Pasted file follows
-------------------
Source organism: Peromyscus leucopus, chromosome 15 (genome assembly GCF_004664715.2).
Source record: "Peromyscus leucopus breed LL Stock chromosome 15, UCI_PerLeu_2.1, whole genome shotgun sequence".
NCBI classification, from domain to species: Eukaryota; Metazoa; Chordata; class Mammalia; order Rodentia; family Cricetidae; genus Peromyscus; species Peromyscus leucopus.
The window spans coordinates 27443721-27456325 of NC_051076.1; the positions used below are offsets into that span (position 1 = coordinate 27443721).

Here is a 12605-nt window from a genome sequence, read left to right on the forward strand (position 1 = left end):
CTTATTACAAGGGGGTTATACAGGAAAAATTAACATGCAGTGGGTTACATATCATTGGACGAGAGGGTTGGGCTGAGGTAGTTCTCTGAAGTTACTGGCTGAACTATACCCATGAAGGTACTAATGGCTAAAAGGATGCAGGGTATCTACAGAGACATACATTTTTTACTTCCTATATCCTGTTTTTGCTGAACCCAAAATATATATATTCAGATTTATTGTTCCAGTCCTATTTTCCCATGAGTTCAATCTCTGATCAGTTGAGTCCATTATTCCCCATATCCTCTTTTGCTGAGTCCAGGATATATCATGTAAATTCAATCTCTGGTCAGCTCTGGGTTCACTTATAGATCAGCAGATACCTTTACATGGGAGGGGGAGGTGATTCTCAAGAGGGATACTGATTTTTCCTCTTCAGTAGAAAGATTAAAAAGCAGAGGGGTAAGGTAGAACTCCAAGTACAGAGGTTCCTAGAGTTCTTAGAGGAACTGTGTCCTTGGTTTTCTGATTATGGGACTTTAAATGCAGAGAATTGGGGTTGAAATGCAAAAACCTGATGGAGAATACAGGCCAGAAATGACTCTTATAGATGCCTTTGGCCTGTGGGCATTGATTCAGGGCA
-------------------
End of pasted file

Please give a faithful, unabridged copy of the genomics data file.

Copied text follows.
Source organism: Peromyscus leucopus, chromosome 15 (genome assembly GCF_004664715.2).
Source record: "Peromyscus leucopus breed LL Stock chromosome 15, UCI_PerLeu_2.1, whole genome shotgun sequence".
NCBI classification, from domain to species: Eukaryota; Metazoa; Chordata; class Mammalia; order Rodentia; family Cricetidae; genus Peromyscus; species Peromyscus leucopus.
The window spans coordinates 27443721-27456325 of NC_051076.1; the positions used below are offsets into that span (position 1 = coordinate 27443721).

Here is a 12605-nt window from a genome sequence, read left to right on the forward strand (position 1 = left end):
CTTATTACAAGGGGGTTATACAGGAAAAATTAACATGCAGTGGGTTACATATCATTGGACGAGAGGGTTGGGCTGAGGTAGTTCTCTGAAGTTACTGGCTGAACTATACCCATGAAGGTACTAATGGCTAAAAGGATGCAGGGTATCTACAGAGACATACATTTTTTACTTCCTATATCCTGTTTTTGCTGAACCCAAAATATATATATTCAGATTTATTGTTCCAGTCCTATTTTCCCATGAGTTCAATCTCTGATCAGTTGAGTCCATTATTCCCCATATCCTCTTTTGCTGAGTCCAGGATATATCATGTAAATTCAATCTCTGGTCAGCTCTGGGTTCACTTATAGATCAGCAGATACCTTTACATGGGAGGGGGAGGTGATTCTCAAGAGGGATACTGATTTTTCCTCTTCAGTAGAAAGATTAAAAAGCAGAGGGGTAAGGTAGAACTCCAAGTACAGAGGTTCCTAGAGTTCTTAGAGGAACTGTGTCCTTGGTTTTCTGATTATGGGACTTTAAATGCAGAGAATTGGGGTTGAAATGCAAAAACCTGATGGAGAATACAGGCCAGAAATGACTCTTATAGATGCCTTTGGCCTGTGGGCATTGATTCAGGGCA